Lim points out that out of the few projects that are selling well, Kita @ CyberSouth in Dengkil and LBS Alam Perdana in Bandar Puncak Alam in Selangor are the biggest contributors.
They are followed by Residensi Bintang Bukit Jalil in Kuala Lumpur, as well as its projects in Cameron Highlands, Genting Highlands, Batu Pahat and Ipoh.
“The Cuti-Cuti Malaysia trend in the time of Covid-19 is also a positive factor for our projects in Cameron Highlands and Genting Highlands. Imagine, if you buy a unit of our Cameron Centrum, you could go there for holidays or you could rent it out as an Airbnb unit. We are confident that this project will sell very well,” says Lim.
LBS also has a project in Gohtong Jaya dubbed Midhills, which is fully sold. The group now plans to launch Bayu Hills by the fourth quarter of the year and to build 30 two-storey houses there in the future.
As for its Cameron Golden Hills township, LBS had last month launched Vines 3, comprising 41 two-storey terraced houses. The group plans to launch 2-storey terraced houses in Cameron Centrum, as well as a mixed-use development in Brinchang in the first quarter of next year.
“We are hopeful that Cameron Golden Hills, Cameron Centrum and Midhills will contribute positively to our group’s financials next year,” says Lim.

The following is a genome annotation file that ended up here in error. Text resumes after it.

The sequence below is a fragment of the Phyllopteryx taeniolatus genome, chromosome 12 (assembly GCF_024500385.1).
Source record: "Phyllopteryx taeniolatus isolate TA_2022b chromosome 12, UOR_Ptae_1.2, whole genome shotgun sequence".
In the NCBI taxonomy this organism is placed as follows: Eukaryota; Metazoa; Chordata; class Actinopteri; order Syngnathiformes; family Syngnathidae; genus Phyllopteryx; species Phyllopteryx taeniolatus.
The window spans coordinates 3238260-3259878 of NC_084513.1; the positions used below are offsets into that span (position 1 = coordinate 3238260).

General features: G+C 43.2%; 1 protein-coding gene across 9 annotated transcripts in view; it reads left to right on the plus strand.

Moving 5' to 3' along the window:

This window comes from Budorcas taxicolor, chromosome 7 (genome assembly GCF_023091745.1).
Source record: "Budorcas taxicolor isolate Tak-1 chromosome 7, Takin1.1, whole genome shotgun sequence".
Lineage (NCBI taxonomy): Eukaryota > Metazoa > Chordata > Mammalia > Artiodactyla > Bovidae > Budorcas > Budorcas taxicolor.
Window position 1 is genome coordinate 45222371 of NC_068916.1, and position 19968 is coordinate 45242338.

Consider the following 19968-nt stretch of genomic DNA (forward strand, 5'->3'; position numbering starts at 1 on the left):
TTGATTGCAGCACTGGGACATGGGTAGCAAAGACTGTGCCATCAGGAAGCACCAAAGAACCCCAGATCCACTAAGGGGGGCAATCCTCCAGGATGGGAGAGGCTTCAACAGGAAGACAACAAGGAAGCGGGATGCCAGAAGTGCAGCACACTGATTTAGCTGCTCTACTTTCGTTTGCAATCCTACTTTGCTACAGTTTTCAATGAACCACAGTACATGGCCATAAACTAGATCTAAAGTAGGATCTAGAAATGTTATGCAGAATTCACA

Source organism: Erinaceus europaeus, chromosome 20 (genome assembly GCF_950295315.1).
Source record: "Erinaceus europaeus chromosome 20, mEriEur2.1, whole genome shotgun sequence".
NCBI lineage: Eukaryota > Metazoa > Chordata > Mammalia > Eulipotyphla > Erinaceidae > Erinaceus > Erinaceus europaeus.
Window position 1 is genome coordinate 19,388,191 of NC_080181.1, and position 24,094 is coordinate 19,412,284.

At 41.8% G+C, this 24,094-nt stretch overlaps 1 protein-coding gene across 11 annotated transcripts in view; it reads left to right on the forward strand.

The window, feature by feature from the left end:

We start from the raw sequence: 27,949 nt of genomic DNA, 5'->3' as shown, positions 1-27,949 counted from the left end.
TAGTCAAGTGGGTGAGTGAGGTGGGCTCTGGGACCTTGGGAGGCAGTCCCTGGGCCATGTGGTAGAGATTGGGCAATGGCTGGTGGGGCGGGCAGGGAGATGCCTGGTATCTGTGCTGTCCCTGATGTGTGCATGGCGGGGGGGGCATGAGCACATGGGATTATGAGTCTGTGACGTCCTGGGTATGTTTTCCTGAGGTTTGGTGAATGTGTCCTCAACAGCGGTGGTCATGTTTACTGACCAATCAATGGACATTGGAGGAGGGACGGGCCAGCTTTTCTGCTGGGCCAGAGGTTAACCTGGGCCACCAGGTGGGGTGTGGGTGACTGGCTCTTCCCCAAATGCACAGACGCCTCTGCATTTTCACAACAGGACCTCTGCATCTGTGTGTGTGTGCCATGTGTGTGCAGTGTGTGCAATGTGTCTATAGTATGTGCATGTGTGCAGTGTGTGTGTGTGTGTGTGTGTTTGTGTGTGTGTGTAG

LBS currently has total undeveloped land bank of 3,587 acres across the Klang Valley, Pahang, Perak, Johor and Sabah, with a future estimated gross development value (GDV) of RM31 billion.
The group has 15 ongoing projects, with a total GDV of RM4.3 billion. As at July 31, its unbilled sales stood at RM2.176 billion, which will be reflected in its financial results over the next two years.
The worst is over
Lim believes the property market has seen its worst, as most negative factors have been priced in.
“Our property sales performance is a good indication [that the worst is over]. Some people are still waiting for property prices to drop, but in reality, property is a necessity,” he says.
He notes that in Mainland China, many people own two to three houses, as they consider property a stable asset that has the potential to grow their wealth over the long term.
“Today, many Malaysians are also realising that. They want to own the house, not speculate.”
LBS saw its net profit decline 21% to RM67.5 million in the financial year ended Dec 31, 2019, from RM85.6 million the year before.
So far this year, the counter has fallen 17% to close at 40 sen last Thursday, giving the company a market capitalisation of RM606.46 million.
Lim says shares in LBS are still undervalued, at a time when the equity market is gaining investor interest and hitting record trading volumes.
“I believe the global stock market rally is driven and supported by ample liquidity. Excess liquidity may be followed by inflation, and we believe property is a good hedge against inflation.
“If you look at China, which has very much recovered from Covid-19, its property sector is doing relatively well. After so many years of downturn, a lot of value has emerged in our property sector and we believe it will recover, along with the economy.”